In 1988, The New York Times published the first-ever image of a benzene molecule. It looked exactly as Kekulé had envisioned it one hundred and twenty-five years before.[i]

Of course, Kekulé may have made up the story about his vision. He told it only once for the public record, late in his life, nearly thirty years after the event. Some suspect he related the story of the whirling snake to solidify his priority for the discovery. He did not publish his findings until some years later, in part because grief over the death of his wife Stephanie left him sick, unable to work.[ii]

But the Kekulé story persists as one of chemistry’s founding myths, and the image of benzene confirmed his prescience. Scientists at IBM created the picture with a scanning tunneling microscope, which uses an atom-sized probe to track variations in electrical current between it and the surface being mapped.[iii]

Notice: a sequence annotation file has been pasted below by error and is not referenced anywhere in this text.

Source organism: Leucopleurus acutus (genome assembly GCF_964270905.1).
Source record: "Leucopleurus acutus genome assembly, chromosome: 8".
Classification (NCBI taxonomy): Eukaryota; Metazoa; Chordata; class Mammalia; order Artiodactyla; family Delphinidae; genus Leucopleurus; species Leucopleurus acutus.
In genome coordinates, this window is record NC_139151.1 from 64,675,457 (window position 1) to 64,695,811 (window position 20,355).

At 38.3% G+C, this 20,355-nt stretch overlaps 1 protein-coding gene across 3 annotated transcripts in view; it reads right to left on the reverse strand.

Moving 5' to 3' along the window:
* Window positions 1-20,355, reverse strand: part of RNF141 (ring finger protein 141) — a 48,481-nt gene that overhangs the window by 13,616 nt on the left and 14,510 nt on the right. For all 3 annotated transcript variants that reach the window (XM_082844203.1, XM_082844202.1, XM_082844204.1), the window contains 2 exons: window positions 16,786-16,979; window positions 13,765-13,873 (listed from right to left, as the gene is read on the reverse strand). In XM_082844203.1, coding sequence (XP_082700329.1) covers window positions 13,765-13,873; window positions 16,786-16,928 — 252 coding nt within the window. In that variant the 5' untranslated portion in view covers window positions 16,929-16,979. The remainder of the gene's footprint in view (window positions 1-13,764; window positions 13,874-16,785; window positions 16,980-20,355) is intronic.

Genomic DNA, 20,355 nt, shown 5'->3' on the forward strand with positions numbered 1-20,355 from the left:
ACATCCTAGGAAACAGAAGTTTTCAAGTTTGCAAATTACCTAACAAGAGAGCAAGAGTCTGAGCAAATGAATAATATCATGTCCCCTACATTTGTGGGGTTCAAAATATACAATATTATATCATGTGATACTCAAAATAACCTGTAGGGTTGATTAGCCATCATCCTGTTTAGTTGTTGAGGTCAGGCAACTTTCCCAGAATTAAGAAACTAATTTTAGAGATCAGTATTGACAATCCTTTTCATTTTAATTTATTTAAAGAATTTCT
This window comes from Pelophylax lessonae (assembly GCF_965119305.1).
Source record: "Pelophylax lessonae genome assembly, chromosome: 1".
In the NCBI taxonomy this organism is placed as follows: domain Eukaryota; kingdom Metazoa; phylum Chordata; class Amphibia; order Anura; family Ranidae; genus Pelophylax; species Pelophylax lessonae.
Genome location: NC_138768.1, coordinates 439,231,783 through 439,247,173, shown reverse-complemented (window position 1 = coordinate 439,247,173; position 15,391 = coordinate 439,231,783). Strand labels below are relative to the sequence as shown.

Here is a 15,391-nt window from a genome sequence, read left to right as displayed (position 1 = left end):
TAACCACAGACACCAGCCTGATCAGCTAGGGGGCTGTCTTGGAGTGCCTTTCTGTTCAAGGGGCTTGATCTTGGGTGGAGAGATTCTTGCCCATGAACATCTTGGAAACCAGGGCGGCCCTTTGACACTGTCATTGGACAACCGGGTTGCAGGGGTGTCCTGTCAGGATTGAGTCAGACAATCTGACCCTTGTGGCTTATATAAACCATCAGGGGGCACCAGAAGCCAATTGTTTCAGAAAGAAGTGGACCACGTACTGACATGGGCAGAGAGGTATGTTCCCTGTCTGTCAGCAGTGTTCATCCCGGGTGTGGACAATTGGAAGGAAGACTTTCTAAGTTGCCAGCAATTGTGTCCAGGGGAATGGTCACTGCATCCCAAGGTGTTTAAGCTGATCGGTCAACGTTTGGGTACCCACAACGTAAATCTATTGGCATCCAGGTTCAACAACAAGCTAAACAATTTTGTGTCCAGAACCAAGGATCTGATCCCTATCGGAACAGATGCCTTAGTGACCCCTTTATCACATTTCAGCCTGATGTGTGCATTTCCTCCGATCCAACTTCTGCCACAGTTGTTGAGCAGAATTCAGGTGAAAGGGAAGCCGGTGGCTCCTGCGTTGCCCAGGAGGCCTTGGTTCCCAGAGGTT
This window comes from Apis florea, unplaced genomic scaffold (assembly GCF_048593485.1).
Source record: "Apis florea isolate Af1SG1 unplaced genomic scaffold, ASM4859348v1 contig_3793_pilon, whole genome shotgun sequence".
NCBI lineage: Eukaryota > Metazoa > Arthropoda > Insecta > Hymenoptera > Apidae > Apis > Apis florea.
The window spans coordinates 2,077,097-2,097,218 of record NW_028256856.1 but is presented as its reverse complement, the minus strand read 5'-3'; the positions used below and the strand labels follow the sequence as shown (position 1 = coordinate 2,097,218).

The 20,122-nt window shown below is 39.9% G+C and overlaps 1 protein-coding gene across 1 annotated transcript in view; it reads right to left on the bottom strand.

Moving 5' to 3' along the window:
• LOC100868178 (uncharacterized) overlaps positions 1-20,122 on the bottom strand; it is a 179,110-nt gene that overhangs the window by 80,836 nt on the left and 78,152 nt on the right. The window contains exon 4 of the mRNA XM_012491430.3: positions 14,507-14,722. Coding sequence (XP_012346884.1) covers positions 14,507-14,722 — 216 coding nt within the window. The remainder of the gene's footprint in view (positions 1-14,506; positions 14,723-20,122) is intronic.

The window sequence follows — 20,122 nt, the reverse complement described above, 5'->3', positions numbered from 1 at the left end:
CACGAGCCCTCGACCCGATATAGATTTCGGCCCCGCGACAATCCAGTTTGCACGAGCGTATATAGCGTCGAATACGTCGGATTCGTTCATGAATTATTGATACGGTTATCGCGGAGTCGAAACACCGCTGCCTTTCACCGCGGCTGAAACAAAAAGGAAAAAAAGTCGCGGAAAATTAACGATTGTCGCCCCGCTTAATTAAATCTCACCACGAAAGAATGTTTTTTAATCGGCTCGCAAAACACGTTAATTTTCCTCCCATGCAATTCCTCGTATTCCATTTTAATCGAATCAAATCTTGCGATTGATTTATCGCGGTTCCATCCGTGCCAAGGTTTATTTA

The resulting figure looked startlingly like Kekulé’s daydream, and the simple hexagonal line drawings used ever since to represent benzene. It confirmed the reality of what before existed only as idea. Such an image “gives the feeling that one could simply reach out and touch the atoms,” says the chemist David Goodsell.[iv]

But no one has ever seen or touched an atom, and no one ever will. Microscopes do not record pictures of molecules. The machine returns a series of numbers “unreadable to most people, even scientists,” writes the chemist Tami Spector. Technicians use computers to transform the numbers into an image, a sort of topographical map of electrical signals.